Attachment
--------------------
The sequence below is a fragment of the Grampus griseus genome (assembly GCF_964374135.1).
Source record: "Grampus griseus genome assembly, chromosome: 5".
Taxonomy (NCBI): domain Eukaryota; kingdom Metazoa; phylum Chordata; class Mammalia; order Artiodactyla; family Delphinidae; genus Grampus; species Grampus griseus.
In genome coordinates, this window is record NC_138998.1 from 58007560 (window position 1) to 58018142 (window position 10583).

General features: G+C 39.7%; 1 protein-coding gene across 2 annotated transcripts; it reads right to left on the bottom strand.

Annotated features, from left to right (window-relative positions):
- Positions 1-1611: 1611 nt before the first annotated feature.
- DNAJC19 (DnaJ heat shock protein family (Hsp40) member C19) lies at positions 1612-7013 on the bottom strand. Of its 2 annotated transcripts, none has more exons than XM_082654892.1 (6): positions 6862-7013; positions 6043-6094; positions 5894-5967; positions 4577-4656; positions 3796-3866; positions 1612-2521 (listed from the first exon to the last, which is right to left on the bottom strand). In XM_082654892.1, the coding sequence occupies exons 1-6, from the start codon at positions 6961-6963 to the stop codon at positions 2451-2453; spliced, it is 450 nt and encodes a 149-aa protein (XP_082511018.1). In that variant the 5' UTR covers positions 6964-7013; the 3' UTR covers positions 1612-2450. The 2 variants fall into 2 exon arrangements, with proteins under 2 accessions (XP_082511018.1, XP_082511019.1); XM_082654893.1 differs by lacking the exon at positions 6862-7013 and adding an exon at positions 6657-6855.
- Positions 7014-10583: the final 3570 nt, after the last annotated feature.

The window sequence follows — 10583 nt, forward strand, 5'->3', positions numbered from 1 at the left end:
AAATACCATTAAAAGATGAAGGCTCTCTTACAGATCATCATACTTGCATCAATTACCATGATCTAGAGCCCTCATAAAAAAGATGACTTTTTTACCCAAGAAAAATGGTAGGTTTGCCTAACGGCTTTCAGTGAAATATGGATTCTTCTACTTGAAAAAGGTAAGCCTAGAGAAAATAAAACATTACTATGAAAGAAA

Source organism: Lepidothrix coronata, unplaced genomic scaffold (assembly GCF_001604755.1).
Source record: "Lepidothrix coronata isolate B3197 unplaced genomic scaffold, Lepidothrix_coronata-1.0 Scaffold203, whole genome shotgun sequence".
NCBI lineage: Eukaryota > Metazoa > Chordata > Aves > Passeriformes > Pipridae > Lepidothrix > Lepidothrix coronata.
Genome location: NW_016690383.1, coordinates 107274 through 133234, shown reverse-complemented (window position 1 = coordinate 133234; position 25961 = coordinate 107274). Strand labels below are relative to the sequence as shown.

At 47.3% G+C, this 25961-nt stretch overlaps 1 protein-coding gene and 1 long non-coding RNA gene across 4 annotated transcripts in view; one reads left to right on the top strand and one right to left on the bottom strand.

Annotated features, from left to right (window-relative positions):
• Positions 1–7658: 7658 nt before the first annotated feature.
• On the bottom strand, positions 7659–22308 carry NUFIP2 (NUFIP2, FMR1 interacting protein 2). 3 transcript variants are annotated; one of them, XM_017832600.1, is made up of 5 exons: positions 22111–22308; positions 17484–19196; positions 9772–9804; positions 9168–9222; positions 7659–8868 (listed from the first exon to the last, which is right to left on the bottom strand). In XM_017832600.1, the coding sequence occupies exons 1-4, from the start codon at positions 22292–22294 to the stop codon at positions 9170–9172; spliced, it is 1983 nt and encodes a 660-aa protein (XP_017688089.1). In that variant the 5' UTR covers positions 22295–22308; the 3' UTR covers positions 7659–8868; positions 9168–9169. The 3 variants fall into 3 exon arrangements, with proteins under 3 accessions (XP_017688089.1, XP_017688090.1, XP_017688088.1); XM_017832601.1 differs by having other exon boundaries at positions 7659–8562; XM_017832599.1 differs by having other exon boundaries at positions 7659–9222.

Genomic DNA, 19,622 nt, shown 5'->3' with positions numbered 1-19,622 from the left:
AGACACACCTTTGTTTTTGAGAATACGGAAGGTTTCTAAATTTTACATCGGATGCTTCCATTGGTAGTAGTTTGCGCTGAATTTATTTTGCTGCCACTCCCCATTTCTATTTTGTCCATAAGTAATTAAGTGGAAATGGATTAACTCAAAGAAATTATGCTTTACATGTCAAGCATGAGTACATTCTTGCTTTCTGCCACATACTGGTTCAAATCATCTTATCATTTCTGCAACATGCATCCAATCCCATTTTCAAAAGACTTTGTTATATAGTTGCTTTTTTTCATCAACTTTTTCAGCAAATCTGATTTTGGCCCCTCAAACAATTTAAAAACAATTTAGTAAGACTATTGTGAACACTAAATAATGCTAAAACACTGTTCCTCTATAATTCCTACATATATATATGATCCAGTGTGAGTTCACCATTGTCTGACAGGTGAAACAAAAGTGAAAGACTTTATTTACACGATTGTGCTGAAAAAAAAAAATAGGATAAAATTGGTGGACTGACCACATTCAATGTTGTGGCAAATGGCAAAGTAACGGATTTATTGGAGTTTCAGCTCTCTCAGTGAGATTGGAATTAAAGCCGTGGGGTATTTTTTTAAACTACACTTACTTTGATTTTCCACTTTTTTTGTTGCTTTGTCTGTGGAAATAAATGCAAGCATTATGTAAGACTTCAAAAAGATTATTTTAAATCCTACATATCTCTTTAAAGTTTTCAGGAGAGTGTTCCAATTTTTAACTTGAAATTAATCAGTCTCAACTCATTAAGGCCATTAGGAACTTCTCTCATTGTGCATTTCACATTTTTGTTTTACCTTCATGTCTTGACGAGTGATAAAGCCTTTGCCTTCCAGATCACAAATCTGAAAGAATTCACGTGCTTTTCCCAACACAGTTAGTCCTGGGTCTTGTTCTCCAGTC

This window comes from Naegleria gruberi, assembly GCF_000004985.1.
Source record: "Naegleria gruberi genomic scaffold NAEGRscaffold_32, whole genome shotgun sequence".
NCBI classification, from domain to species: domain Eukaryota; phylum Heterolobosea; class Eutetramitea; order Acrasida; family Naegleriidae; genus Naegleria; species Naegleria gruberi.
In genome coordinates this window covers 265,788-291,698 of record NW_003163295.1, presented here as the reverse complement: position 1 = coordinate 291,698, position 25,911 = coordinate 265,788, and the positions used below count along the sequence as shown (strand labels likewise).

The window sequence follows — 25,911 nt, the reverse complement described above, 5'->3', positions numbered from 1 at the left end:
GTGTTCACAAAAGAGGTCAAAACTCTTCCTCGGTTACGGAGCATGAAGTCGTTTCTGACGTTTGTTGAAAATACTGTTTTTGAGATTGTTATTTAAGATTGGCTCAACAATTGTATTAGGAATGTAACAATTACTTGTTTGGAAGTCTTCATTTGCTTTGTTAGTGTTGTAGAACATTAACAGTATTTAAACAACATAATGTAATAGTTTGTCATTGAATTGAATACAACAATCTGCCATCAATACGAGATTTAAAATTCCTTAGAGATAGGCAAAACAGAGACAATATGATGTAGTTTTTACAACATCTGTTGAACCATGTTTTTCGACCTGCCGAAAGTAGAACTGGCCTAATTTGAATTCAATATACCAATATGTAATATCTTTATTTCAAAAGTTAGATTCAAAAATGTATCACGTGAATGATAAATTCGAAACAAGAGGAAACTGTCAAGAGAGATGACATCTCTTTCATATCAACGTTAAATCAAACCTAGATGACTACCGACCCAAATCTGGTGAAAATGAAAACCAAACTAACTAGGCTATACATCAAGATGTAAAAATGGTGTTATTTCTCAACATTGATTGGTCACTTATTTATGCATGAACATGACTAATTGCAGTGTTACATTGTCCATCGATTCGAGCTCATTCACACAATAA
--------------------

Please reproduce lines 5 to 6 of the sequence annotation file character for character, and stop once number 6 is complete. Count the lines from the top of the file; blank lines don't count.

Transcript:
General features: G+C 39.7%; 1 protein-coding gene across 2 annotated transcripts; it reads right to left on the bottom strand.

Annotated features, from left to right (window-relative positions):